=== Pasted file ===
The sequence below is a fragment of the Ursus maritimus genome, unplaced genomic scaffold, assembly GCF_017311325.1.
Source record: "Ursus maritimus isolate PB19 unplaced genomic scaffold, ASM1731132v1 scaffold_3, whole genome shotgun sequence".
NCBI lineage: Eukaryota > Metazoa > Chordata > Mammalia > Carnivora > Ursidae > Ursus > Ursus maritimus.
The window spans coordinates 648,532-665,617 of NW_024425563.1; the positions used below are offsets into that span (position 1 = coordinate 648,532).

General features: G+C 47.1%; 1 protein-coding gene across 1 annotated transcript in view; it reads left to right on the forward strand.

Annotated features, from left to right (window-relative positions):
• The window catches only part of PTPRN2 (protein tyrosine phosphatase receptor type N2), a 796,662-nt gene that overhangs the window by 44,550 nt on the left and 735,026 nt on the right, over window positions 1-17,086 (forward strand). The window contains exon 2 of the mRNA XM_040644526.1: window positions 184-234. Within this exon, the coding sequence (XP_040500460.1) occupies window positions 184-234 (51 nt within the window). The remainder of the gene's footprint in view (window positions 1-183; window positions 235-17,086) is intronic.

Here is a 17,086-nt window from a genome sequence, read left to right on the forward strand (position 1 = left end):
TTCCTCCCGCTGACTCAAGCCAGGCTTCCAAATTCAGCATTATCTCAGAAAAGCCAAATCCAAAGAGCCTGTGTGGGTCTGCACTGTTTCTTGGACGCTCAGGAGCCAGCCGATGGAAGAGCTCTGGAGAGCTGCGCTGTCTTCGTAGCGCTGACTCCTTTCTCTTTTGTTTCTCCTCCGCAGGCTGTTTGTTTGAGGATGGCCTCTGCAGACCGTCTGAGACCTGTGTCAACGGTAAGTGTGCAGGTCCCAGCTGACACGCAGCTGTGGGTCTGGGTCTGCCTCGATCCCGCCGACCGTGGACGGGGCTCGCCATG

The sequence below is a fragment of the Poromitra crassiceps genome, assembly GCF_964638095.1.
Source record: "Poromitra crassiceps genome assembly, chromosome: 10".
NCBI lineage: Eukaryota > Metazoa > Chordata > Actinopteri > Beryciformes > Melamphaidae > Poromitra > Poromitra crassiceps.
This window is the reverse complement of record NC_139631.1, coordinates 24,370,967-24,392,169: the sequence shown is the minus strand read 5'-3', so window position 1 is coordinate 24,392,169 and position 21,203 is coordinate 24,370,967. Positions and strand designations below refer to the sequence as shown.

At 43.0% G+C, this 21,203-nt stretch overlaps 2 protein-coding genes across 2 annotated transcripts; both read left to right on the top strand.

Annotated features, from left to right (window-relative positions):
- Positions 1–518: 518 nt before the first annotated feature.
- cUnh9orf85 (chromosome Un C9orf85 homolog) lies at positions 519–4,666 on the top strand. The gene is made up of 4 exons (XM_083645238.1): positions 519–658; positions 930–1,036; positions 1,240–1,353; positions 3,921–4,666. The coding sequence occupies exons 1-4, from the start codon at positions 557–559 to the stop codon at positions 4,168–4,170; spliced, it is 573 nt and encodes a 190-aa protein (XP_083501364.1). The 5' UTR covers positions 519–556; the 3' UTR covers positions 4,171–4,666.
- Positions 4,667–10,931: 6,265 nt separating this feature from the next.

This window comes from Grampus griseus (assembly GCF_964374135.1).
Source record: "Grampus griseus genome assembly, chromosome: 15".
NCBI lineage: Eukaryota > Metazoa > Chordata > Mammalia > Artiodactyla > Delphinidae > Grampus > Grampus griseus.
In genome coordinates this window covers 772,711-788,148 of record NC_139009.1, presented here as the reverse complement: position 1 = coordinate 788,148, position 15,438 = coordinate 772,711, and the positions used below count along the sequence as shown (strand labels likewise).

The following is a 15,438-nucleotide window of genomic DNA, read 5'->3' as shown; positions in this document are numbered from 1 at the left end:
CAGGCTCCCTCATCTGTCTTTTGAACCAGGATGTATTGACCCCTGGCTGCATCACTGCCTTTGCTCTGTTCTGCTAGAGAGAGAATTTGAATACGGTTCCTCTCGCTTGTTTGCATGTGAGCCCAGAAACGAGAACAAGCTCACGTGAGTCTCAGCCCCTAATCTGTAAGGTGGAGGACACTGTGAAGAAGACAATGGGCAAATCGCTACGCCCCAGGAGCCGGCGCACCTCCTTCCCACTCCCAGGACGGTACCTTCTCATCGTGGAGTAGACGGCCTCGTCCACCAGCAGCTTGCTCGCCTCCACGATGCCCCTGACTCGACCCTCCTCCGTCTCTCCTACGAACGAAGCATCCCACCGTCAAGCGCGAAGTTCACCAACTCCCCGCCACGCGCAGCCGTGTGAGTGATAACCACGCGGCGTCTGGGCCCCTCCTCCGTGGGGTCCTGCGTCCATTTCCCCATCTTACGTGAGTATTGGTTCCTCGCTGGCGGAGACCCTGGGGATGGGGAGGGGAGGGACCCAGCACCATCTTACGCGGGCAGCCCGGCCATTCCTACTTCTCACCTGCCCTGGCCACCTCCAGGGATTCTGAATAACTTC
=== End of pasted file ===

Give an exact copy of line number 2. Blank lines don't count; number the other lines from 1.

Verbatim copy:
Source record: "Ursus maritimus isolate PB19 unplaced genomic scaffold, ASM1731132v1 scaffold_3, whole genome shotgun sequence".